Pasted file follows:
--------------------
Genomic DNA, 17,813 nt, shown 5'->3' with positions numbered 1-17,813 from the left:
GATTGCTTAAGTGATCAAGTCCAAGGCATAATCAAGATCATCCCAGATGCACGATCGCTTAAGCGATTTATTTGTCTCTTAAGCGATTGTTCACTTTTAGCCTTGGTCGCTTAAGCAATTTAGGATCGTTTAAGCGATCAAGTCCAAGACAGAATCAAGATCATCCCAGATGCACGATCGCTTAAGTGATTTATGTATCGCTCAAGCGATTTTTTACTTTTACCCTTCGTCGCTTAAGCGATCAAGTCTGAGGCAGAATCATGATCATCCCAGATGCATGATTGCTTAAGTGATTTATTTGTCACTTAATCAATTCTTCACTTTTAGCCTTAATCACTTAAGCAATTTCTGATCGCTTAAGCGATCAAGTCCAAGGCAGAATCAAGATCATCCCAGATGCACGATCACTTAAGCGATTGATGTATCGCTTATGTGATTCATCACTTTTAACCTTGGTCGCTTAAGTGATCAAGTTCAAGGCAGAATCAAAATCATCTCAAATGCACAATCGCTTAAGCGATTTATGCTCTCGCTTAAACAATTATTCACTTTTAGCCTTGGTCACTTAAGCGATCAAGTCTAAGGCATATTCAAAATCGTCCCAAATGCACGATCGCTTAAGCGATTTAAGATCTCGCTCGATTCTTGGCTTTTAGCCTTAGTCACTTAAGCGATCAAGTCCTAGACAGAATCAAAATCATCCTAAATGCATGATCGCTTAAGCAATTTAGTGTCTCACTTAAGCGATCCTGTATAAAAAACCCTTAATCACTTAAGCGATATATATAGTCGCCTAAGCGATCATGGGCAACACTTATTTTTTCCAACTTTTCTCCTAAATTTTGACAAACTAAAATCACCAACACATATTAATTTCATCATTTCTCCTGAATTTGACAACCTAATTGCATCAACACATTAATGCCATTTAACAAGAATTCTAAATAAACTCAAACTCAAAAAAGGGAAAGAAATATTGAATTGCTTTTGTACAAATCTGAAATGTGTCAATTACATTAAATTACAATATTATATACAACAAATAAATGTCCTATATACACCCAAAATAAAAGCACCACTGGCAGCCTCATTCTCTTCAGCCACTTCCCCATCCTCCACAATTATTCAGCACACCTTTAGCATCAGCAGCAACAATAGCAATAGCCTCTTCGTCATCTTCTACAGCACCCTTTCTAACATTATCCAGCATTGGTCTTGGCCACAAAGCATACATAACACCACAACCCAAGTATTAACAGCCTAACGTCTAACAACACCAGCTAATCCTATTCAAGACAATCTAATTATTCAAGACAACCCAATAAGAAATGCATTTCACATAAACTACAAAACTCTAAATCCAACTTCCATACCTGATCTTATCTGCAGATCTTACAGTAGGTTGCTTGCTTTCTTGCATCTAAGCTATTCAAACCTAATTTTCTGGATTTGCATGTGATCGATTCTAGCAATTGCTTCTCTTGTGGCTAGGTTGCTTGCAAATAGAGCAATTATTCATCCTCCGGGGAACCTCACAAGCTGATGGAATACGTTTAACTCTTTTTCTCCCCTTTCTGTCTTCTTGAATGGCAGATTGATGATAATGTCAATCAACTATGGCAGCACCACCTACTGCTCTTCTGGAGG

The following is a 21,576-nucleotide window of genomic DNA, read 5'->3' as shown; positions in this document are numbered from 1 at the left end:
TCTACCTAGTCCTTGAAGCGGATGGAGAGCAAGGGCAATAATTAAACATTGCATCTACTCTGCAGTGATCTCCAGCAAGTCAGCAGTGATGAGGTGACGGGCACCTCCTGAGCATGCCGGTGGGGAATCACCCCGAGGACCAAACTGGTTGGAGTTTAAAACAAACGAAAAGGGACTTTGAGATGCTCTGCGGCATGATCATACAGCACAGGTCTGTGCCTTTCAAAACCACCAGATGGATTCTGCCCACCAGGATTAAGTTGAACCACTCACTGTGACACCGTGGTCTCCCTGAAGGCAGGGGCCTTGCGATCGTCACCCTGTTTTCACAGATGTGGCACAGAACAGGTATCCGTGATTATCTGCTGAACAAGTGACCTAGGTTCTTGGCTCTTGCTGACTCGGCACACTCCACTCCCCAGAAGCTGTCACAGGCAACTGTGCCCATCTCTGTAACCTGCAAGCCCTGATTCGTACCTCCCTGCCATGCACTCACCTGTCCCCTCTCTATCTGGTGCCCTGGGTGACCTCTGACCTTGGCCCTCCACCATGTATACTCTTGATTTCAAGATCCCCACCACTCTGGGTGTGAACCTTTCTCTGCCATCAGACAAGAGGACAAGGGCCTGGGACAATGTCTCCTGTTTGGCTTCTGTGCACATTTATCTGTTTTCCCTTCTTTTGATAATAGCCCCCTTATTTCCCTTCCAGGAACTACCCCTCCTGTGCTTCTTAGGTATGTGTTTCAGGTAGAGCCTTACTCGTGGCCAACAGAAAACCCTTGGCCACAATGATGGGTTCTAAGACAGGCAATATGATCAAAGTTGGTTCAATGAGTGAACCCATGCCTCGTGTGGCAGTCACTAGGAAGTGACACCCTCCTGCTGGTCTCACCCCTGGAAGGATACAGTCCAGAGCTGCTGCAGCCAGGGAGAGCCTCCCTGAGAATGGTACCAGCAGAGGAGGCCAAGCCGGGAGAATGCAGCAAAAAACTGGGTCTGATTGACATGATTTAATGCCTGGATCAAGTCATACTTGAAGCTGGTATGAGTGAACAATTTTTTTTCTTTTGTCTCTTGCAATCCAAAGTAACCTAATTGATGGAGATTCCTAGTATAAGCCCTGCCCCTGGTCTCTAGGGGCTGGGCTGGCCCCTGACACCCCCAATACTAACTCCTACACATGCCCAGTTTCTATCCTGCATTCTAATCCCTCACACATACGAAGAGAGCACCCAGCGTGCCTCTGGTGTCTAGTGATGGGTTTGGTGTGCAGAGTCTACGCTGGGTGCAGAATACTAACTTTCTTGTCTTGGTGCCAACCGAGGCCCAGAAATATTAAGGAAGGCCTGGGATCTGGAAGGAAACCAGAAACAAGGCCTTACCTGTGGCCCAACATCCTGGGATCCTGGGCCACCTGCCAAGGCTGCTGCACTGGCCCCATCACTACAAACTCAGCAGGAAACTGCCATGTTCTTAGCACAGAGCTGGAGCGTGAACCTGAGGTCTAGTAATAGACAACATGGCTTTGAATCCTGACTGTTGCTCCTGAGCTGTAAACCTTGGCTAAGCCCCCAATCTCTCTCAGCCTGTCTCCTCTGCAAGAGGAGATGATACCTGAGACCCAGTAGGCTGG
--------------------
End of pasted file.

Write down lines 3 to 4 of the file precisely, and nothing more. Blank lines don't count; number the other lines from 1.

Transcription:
The following is a 21,576-nucleotide window of genomic DNA, read 5'->3' as shown; positions in this document are numbered from 1 at the left end:
TCTACCTAGTCCTTGAAGCGGATGGAGAGCAAGGGCAATAATTAAACATTGCATCTACTCTGCAGTGATCTCCAGCAAGTCAGCAGTGATGAGGTGACGGGCACCTCCTGAGCATGCCGGTGGGGAATCACCCCGAGGACCAAACTGGTTGGAGTTTAAAACAAACGAAAAGGGACTTTGAGATGCTCTGCGGCATGATCATACAGCACAGGTCTGTGCCTTTCAAAACCACCAGATGGATTCTGCCCACCAGGATTAAGTTGAACCACTCACTGTGACACCGTGGTCTCCCTGAAGGCAGGGGCCTTGCGATCGTCACCCTGTTTTCACAGATGTGGCACAGAACAGGTATCCGTGATTATCTGCTGAACAAGTGACCTAGGTTCTTGGCTCTTGCTGACTCGGCACACTCCACTCCCCAGAAGCTGTCACAGGCAACTGTGCCCATCTCTGTAACCTGCAAGCCCTGATTCGTACCTCCCTGCCATGCACTCACCTGTCCCCTCTCTATCTGGTGCCCTGGGTGACCTCTGACCTTGGCCCTCCACCATGTATACTCTTGATTTCAAGATCCCCACCACTCTGGGTGTGAACCTTTCTCTGCCATCAGACAAGAGGACAAGGGCCTGGGACAATGTCTCCTGTTTGGCTTCTGTGCACATTTATCTGTTTTCCCTTCTTTTGATAATAGCCCCCTTATTTCCCTTCCAGGAACTACCCCTCCTGTGCTTCTTAGGTATGTGTTTCAGGTAGAGCCTTACTCGTGGCCAACAGAAAACCCTTGGCCACAATGATGGGTTCTAAGACAGGCAATATGATCAAAGTTGGTTCAATGAGTGAACCCATGCCTCGTGTGGCAGTCACTAGGAAGTGACACCCTCCTGCTGGTCTCACCCCTGGAAGGATACAGTCCAGAGCTGCTGCAGCCAGGGAGAGCCTCCCTGAGAATGGTACCAGCAGAGGAGGCCAAGCCGGGAGAATGCAGCAAAAAACTGGGTCTGATTGACATGATTTAATGCCTGGATCAAGTCATACTTGAAGCTGGTATGAGTGAACAATTTTTTTTCTTTTGTCTCTTGCAATCCAAAGTAACCTAATTGATGGAGATTCCTAGTATAAGCCCTGCCCCTGGTCTCTAGGGGCTGGGCTGGCCCCTGACACCCCCAATACTAACTCCTACACATGCCCAGTTTCTATCCTGCATTCTAATCCCTCACACATACGAAGAGAGCACCCAGCGTGCCTCTGGTGTCTAGTGATGGGTTTGGTGTGCAGAGTCTACGCTGGGTGCAGAATACTAACTTTCTTGTCTTGGTGCCAACCGAGGCCCAGAAATATTAAGGAAGGCCTGGGATCTGGAAGGAAACCAGAAACAAGGCCTTACCTGTGGCCCAACATCCTGGGATCCTGGGCCACCTGCCAAGGCTGCTGCACTGGCCCCATCACTACAAACTCAGCAGGAAACTGCCATGTTCTTAGCACAGAGCTGGAGCGTGAACCTGAGGTCTAGTAATAGACAACATGGCTTTGAATCCTGACTGTTGCTCCTGAGCTGTAAACCTTGGCTAAGCCCCCAATCTCTCTCAGCCTGTCTCCTCTGCAAGAGGAGATGATACCTGAGACCCAGTAGGCTGG